Women in the informal waste sector are budding entrepreneurs

Waste pickers Abigail Kubheka and Adelina Nkopane sort recyclable material in Soweto. Picture: Reuters

Waste pickers Abigail Kubheka and Adelina Nkopane sort recyclable material in Soweto. Picture: Reuters

Published Sep 8, 2022


Johannesburg - The business landscape is very challenging to navigate as an entrepreneur, even more so for women in the informal waste sector.

The informal waste sector has the potential to unlock a myriad of job and entrepreneurship opportunities for women, but the division of labour in this industry is still based on archaic notions of gender roles and stereotypes.

According to Mpendulo Ginindza, President of the Institute of Waste Management of Southern Africa (IWMSA), women are the primary household waste managers in South Africa.

“This is a familiar territory for women as they have been traditionally more involved in the waste management sector, albeit primarily as free labour."

"In NGOs and the public sphere, women play a key role as volunteers in their communities. They also work in landfill sites collecting waste and creating crafts out of it,” she said.

She adds that this exposure if married with an intelligent waste policy, could present significant business opportunities for women in the informal waste sector.

There are several challenges faced by women in the waste management sector, chief among them is the issue of transportation. Transport is a significant barrier for women trying to break into the industry and being able to build thriving businesses.

"Men are typically the owners of small businesses and hired as the drivers of trucks and other large vehicles. Thus they are able to access greater waste loads, amounts, and even varieties than women otherwise could,” said Ginindza.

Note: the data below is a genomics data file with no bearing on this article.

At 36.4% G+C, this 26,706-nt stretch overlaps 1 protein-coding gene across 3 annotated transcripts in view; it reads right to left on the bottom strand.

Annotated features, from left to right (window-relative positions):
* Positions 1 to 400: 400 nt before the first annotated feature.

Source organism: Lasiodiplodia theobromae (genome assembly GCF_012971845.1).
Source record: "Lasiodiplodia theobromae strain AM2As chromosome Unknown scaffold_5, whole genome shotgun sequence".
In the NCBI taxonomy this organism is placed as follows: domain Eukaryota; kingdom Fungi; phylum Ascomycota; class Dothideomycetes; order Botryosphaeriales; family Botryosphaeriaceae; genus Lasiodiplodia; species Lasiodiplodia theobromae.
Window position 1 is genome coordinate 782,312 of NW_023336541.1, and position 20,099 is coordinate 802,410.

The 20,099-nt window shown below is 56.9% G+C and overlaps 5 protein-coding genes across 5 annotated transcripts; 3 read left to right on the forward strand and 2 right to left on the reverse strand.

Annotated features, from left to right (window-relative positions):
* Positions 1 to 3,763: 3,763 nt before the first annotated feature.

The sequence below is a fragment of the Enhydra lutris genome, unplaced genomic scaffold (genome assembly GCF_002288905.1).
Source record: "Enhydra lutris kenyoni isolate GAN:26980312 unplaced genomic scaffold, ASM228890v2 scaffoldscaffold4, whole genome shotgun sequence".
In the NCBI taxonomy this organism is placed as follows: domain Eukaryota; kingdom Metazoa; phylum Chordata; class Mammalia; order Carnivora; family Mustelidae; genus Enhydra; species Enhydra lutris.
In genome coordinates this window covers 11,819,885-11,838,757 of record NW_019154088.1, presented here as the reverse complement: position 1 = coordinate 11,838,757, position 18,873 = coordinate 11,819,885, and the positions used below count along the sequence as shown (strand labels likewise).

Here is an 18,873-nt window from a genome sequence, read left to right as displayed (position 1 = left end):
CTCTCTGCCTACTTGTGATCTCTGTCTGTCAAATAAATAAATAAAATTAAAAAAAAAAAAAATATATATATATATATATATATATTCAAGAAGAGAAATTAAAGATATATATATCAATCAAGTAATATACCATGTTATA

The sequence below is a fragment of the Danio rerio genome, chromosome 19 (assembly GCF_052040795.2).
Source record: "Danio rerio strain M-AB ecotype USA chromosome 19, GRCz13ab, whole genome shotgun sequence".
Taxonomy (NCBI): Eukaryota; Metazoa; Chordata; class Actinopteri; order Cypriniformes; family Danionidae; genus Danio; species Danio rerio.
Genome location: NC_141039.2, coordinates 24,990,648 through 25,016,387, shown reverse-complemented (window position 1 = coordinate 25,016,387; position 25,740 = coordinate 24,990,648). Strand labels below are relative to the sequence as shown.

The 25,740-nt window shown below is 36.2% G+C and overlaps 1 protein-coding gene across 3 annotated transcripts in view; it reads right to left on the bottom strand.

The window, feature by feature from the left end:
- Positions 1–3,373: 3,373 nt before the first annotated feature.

Another difficulty for women is that they frequently are compelled to bring their young children with them when collecting trash.

The majority of waste workplaces are characterised by terrible health, cleanliness, and sanitation standards, placing the health of women and children at risk.

This results in women staying away from landfill sites and therefore losing out on opportunities.

She said: “Such circumstances are unsafe for children and women, especially since the parent will be concentrated on the task at hand. Additionally, women might not have the appropriate personal protective equipment (PPE) to utilise at work. This also exposes kids to the health risks they encounter while collecting rubbish."

For women to truly reap the benefits of their work in the informal waste sector, they need to make the transition from free labourers to fully-fledged entrepreneurs.

According to Ginindza, there are several private and public programmes that support women who want to start or grow their businesses in the informal waste sector.

“Locally and internationally, women have started and grown waste management initiatives from the informal sector through cooperatives. There are a number of resources from producer responsibilities organisations (PROs) and NGOs that are available to those looking to start recycling or to start a recycling business, collectors looking for a buy-back centre/drop-off sites, and collections and training support. All of these are some enablers for entrepreneurs in this field.”

In regards to addressing gender inequality in the informal waste sector, intelligent waste management policies need to be adopted and implemented across many areas of the sector.

“Recognising and or formalising the informal sector may provide protection for vulnerable and marginalised informal labourers, in particular where processes and tools are in place to enforce implementation of access to social safety and benefits,” said Ginindza

When the time comes for the informal sector to be formalised, there should be a concerted effort to ensure that women do not lose their jobs as the field gains more respect.

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